In Ottawa, members of the Ottawa Anaphylaxis Support Group would be thrilled to have EAs keeping an eye on meals. On behalf of OASG, parent Scott McKenzie presented concerns to the Ottawa-Carleton District School Board about anaphylaxis procedures, stressing the safety issues with student lunch monitors.
The board conducted a review of several jurisdictions, and found EAs definitely a popular, if somewhat pricey option. This fall, the board will consider recommendations from this review.
McKenzie says something has to give on the subject. He and his wife have two daughters, the younger of whom, Taya, has multiple allergies including peanuts, nuts, dairy and eggs. At lunch one day, another child’s parent brought in a cake, and the monitors dished it out. Fortunately, 7-year-old Taya turned down her slice – saying she didn’t know what was in it.
“This seems like an accident waiting to happen,” says McKenzie of the level of supervision. “There is going to an accident with food, the monitors aren’t going to know what to do. Then people are going to say [to the school]: ‘how could you have let this happen?’”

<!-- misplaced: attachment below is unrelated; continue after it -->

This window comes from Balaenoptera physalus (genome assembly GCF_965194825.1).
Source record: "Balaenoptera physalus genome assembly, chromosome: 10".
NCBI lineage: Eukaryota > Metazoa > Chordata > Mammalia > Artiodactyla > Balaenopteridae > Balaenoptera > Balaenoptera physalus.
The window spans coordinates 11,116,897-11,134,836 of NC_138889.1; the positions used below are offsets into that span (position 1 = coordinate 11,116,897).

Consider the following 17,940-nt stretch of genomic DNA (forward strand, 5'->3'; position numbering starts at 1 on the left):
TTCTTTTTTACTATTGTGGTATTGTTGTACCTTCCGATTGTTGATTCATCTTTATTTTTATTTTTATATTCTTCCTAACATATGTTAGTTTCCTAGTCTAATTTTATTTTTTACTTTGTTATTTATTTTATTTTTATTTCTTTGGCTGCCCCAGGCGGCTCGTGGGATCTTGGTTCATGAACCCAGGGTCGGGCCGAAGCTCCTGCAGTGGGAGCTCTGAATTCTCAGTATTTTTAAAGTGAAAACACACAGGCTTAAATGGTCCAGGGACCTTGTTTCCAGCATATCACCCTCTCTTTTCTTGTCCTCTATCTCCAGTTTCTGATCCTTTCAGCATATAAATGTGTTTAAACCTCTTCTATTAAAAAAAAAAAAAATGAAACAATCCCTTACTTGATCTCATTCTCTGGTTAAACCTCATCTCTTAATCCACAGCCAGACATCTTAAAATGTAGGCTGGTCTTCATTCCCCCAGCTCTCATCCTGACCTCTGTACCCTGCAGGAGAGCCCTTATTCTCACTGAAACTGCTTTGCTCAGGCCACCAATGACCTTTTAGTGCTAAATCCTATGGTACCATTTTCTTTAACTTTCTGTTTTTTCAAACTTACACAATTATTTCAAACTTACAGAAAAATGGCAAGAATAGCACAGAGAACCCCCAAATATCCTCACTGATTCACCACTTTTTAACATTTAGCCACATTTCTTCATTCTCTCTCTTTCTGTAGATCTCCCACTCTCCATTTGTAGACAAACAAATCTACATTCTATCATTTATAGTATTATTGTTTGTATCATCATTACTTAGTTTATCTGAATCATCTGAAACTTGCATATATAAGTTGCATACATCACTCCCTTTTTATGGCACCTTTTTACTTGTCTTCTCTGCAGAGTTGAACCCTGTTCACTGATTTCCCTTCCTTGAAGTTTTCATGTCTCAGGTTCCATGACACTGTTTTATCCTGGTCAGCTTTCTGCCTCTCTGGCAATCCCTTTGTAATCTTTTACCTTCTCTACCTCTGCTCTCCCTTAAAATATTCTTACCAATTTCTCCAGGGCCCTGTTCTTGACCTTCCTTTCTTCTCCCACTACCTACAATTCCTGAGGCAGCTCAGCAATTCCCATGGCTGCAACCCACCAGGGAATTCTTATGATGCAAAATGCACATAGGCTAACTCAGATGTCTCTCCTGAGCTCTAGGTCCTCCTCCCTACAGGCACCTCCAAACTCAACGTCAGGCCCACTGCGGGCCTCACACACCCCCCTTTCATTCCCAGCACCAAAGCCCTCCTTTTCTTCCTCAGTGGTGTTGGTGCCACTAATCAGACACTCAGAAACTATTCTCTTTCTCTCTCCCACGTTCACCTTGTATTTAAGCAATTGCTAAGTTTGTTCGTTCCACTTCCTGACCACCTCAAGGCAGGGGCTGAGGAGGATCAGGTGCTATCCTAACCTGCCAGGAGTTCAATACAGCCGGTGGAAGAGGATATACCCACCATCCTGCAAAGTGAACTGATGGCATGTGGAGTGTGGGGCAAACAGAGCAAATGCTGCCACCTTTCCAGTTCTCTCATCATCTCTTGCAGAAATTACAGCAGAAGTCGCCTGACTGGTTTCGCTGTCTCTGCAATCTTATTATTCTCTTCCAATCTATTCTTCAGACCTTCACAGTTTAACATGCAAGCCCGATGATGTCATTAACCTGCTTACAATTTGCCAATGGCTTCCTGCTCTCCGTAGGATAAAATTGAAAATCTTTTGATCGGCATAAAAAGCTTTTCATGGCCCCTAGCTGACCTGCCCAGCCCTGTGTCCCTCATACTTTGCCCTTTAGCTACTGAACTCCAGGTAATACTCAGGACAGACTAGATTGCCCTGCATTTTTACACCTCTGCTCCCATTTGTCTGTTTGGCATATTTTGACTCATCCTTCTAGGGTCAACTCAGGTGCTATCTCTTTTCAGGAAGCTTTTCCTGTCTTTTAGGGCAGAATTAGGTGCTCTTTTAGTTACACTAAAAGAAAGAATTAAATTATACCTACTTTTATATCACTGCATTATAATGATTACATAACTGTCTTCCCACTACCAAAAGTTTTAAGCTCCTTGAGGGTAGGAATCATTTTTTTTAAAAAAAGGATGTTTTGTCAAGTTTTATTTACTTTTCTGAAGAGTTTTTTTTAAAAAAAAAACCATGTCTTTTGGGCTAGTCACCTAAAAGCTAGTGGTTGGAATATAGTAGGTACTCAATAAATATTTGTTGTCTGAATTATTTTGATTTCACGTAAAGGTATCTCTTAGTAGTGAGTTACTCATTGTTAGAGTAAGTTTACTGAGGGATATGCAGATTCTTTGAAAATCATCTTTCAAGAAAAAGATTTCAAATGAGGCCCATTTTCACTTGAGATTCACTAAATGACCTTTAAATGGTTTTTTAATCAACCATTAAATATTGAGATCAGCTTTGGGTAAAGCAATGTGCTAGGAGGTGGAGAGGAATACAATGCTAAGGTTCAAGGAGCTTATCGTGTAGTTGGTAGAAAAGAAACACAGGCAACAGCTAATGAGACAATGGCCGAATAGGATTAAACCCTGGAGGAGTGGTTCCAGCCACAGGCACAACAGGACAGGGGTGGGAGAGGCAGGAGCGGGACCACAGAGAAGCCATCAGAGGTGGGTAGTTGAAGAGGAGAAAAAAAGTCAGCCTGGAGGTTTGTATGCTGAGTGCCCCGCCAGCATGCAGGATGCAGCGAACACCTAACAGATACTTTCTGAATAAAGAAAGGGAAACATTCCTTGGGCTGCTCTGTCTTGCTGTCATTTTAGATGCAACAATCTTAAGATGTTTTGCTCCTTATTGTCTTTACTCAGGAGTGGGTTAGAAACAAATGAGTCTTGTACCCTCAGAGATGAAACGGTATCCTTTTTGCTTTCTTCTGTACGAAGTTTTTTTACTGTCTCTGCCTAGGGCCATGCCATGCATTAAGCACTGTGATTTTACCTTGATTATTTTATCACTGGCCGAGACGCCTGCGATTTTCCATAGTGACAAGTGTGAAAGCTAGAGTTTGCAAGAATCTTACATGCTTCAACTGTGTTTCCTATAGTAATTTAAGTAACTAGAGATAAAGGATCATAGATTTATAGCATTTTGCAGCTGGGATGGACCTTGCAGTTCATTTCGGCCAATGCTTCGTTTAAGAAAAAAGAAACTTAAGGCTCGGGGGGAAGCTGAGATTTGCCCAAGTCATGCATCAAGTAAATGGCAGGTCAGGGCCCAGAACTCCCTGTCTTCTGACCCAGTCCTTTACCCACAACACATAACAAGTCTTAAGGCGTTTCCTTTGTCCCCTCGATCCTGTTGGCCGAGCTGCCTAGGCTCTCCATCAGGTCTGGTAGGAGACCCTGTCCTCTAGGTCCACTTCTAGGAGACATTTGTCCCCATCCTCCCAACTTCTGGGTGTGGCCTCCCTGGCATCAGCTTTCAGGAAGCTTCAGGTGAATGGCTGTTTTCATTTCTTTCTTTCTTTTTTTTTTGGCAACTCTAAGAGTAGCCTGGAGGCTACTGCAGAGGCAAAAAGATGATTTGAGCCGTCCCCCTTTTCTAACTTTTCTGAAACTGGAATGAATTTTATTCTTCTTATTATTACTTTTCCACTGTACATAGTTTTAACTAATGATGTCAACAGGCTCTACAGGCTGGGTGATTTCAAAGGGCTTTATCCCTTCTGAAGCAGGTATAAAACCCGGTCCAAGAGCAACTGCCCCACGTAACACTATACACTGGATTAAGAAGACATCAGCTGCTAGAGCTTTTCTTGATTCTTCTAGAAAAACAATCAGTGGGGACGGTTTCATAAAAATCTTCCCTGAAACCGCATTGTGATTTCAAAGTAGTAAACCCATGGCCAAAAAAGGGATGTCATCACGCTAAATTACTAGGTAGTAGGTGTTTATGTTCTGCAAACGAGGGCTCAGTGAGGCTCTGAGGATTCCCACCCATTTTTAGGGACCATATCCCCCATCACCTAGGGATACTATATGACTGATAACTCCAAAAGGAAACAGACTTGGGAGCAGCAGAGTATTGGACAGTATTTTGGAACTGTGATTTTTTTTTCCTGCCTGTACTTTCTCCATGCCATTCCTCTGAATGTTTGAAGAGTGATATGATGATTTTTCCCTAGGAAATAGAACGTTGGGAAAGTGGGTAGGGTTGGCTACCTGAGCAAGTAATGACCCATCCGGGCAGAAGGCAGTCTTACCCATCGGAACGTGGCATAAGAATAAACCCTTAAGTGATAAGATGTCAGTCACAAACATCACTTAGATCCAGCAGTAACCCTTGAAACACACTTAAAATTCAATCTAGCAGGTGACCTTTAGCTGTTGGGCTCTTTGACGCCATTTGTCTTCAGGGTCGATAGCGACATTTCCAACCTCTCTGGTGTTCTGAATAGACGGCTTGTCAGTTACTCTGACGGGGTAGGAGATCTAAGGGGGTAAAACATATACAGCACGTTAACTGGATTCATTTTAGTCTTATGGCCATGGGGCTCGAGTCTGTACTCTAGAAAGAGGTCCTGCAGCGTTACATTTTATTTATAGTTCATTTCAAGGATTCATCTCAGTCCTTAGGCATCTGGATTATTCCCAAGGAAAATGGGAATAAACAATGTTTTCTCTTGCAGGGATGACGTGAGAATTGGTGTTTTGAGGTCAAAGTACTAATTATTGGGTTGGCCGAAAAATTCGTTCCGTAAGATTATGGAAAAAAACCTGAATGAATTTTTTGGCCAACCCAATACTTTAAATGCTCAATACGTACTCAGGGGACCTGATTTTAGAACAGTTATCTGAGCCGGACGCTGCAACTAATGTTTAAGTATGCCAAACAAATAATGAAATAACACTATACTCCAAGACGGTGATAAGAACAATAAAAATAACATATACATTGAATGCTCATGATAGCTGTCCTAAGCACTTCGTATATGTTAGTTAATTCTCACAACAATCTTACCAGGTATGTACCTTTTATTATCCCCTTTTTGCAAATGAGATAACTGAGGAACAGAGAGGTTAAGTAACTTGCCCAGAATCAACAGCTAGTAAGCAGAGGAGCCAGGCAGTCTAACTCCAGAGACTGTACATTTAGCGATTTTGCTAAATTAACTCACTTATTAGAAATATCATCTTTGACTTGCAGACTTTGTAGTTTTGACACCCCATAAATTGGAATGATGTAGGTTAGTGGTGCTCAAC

It is the informed parents, like him, like Cameron, Posynick and the Pennsylvania mom who are trying to prevent “that” from happening. Through her lobbying efforts, Posynick was able to get adult lunch supervision for his son.
But it took being “a squeaky wheel” she says, reminding that you can’t assume; you need to ask for the facts before the kids pull out their lunchboxes.
With files from Colleen Seto
See Fall 2010 update on Ottawa school board policy.
Also featured in Fall 09 issue: related article on school lunch supervising policies in several cities.
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